“We’re cool. We’re cool. We’ve got a great locker room, guys that understand the moment. A guy like Jae Crowder, who’s been to the Finals,” Paul said. “I’ve played a lot too. I’m always talking about 2007-08, we played against the Spurs when I was in New Orleans and we won the first two games, beat the brakes off of ’em. I remember looking over there at Tim [Duncan] and all them and they weren’t fazed. It was just one game. That’s what we talk about as a team too. It’s just one game.”
NBA playoffs 2021 – Chris Paul couldn’t have drawn up a better scenario for the Phoenix Suns
Chris Paul plans.
He planned when he forced a trade out of New Orleans a decade ago. He planned when he creatively leveraged a contract option to get himself to Houston. He planned when he helped change an arcane age rule in the collective bargaining agreement that enabled him the chance to earn tens of millions in extra salary.
Even in the moments after Paul’s Phoenix Suns finished a 125-98 thrashing of the Denver Nuggets to take a 2-0 series lead, Paul was planning. In the locker room, knowing the Nuggets twice came back last season from 3-1 deficits, he was getting his teammates to think about Game 3 on Friday night in Denver. Paul told stories of going up 2-0 against the San Antonio Spurs in 2008 while with New Orleans, only to eventually lose in seven games.
But even on his most rosy drawing board, he probably couldn’t have seen the situation that is unfolding.
The Suns have won five straight playoff games and, with each victory, appear to be getting stronger. His long-time adversaries are falling off the board. Stephen Curry is home. LeBron James is home. Injuries are mounting across the league and this time the one Paul had in the playoffs, his shoulder stinger that almost wrecked this run before it started, seems to be healed.
The Suns are healthy and playing brilliantly as a group. In both games of the second round, five players have scored in double figures.
People around the league are starting to talk about how this might be Paul’s best shot ever at a Finals. It might be premature to say that considering his Houston Rockets team was up 3-2 on the Golden State Warriors in the conference finals before a hamstring pull sidelined him three years ago.
But after the routine disappointments with the LA Clippers and the letdowns and near misses in Houston, this rising Suns streak feels like the most unexpected playoff situation of Paul’s career.
“I’m telling you,” Paul said after scoring 17 points with 15 assists and no turnovers in Game 2. “I really haven’t been on a team quite like this one.”
Working with the Oklahoma City Thunder, Paul had several hopes when picking a trade destination last offseason. He wanted to be close to his family in Los Angeles, be in good weather and have a shot at playing next to a star; he would have that in Devin Booker. Represented by the same agency, Booker was desperate to get some help. “I’m done with not making the playoffs,” Booker said three years ago after a 21-61 season. “I’m serious.”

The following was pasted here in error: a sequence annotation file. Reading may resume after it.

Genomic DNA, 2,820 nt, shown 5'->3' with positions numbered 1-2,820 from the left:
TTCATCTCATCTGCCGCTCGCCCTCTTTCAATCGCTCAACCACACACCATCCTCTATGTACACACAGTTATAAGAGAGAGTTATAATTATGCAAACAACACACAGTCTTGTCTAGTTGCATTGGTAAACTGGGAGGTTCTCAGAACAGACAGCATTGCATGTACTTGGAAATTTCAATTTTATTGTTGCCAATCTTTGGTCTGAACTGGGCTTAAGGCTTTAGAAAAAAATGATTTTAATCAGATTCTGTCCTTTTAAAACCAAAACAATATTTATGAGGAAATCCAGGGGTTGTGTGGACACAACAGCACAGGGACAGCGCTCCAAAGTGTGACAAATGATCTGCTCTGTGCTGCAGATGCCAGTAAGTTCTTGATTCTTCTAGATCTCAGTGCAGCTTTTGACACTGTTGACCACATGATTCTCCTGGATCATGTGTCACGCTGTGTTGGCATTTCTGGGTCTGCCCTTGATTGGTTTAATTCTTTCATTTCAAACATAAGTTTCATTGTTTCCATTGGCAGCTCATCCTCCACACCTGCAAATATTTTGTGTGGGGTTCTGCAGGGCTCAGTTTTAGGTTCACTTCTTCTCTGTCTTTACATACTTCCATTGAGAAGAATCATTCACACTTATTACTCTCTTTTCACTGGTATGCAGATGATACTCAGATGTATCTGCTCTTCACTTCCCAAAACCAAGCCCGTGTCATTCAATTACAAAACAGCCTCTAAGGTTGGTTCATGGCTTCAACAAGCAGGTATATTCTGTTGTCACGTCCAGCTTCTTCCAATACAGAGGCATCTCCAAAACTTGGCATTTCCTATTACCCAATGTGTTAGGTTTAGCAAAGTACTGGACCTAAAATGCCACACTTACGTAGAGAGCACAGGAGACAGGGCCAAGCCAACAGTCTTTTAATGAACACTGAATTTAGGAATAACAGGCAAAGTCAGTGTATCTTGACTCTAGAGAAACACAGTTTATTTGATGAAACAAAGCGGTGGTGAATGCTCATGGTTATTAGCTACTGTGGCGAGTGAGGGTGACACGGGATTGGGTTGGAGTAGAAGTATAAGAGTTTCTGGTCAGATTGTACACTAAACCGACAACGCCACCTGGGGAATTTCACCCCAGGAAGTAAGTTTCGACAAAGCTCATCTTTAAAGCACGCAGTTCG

After going a perfect 8-0 in Orlando to narrowly miss the playoffs in 2020, the Suns were upwardly mobile — but they were not seen as real contenders. Different people in their fanbase and organization may have jumped to that conclusion as this special season unfolded, but now that it’s actually happening, Paul is basking in the position he’s found himself in.
Booker has been the star he believed in, his 47-point closeout game to knock out the champion Lakers being the gem so far. Paul can’t believe how effective his teammates are at shooting, with Jae Crowder, Mikal Bridges, Dario Saric, Cam Johnson and Cameron Payne lighting up the opposition from outside.
Paul, who was the centerpiece of Lob City with the Clippers and on an offensive juggernaut in Houston, says he’s never seen anything like it.
“Everybody shoots,” Paul said. “You don’t have to try to find a certain guy. Everybody [on our team] are knock down shooters.”
Chris Paul connects with Deandre Ayton for a roaring two-handed slam.
During the five-game winning streak Paul has 53 assists and four turnovers. That’s 53-4. With his shoulder better — he couldn’t even attempt long shots for several games in the last round — he’s made 14-of-24 shots and 4-of-5 3-pointers in this series. His two 3s Wednesday were fourth-quarter daggers.
“He manages games better than anybody I’ve ever been around,” Suns coach Monty Williams said. “It’s not something I take for granted, it’s not something our team takes for granted.”
It is dangerous to think this fairy tale will continue, Paul’s playoff career is one long string of unexpected setbacks. But it’s also human nature to watch him, at age 36, and wonder whether there is some bit of karma heading his direction.
Outwardly Paul will not allow it, he has literally done dozens of commercials about insurance covering unexpected disasters. But inwardly he probably can see the road ahead and start to feel some warmth.
“We’re cool,” Paul said. “We have guys who understand the moment.”